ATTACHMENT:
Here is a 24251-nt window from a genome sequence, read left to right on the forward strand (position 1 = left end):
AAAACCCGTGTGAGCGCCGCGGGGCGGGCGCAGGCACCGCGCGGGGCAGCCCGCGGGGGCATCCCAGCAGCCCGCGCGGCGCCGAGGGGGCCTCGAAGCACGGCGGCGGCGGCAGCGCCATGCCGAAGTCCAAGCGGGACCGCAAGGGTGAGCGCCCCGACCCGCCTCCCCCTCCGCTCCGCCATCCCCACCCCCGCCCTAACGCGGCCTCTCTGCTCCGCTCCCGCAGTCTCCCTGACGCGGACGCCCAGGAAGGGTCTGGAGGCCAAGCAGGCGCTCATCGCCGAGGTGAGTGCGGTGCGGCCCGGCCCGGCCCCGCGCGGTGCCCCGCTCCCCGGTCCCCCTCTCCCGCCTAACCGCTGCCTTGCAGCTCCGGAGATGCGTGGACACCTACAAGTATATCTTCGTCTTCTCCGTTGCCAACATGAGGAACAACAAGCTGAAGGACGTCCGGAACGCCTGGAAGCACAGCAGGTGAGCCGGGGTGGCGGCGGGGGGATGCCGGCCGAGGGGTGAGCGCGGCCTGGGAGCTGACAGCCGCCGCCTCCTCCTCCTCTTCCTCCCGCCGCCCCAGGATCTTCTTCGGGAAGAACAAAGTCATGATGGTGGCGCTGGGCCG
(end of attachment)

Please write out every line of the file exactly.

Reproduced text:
Here is a 24251-nt window from a genome sequence, read left to right on the forward strand (position 1 = left end):
AAAACCCGTGTGAGCGCCGCGGGGCGGGCGCAGGCACCGCGCGGGGCAGCCCGCGGGGGCATCCCAGCAGCCCGCGCGGCGCCGAGGGGGCCTCGAAGCACGGCGGCGGCGGCAGCGCCATGCCGAAGTCCAAGCGGGACCGCAAGGGTGAGCGCCCCGACCCGCCTCCCCCTCCGCTCCGCCATCCCCACCCCCGCCCTAACGCGGCCTCTCTGCTCCGCTCCCGCAGTCTCCCTGACGCGGACGCCCAGGAAGGGTCTGGAGGCCAAGCAGGCGCTCATCGCCGAGGTGAGTGCGGTGCGGCCCGGCCCGGCCCCGCGCGGTGCCCCGCTCCCCGGTCCCCCTCTCCCGCCTAACCGCTGCCTTGCAGCTCCGGAGATGCGTGGACACCTACAAGTATATCTTCGTCTTCTCCGTTGCCAACATGAGGAACAACAAGCTGAAGGACGTCCGGAACGCCTGGAAGCACAGCAGGTGAGCCGGGGTGGCGGCGGGGGGATGCCGGCCGAGGGGTGAGCGCGGCCTGGGAGCTGACAGCCGCCGCCTCCTCCTCCTCTTCCTCCCGCCGCCCCAGGATCTTCTTCGGGAAGAACAAAGTCATGATGGTGGCGCTGGGCCG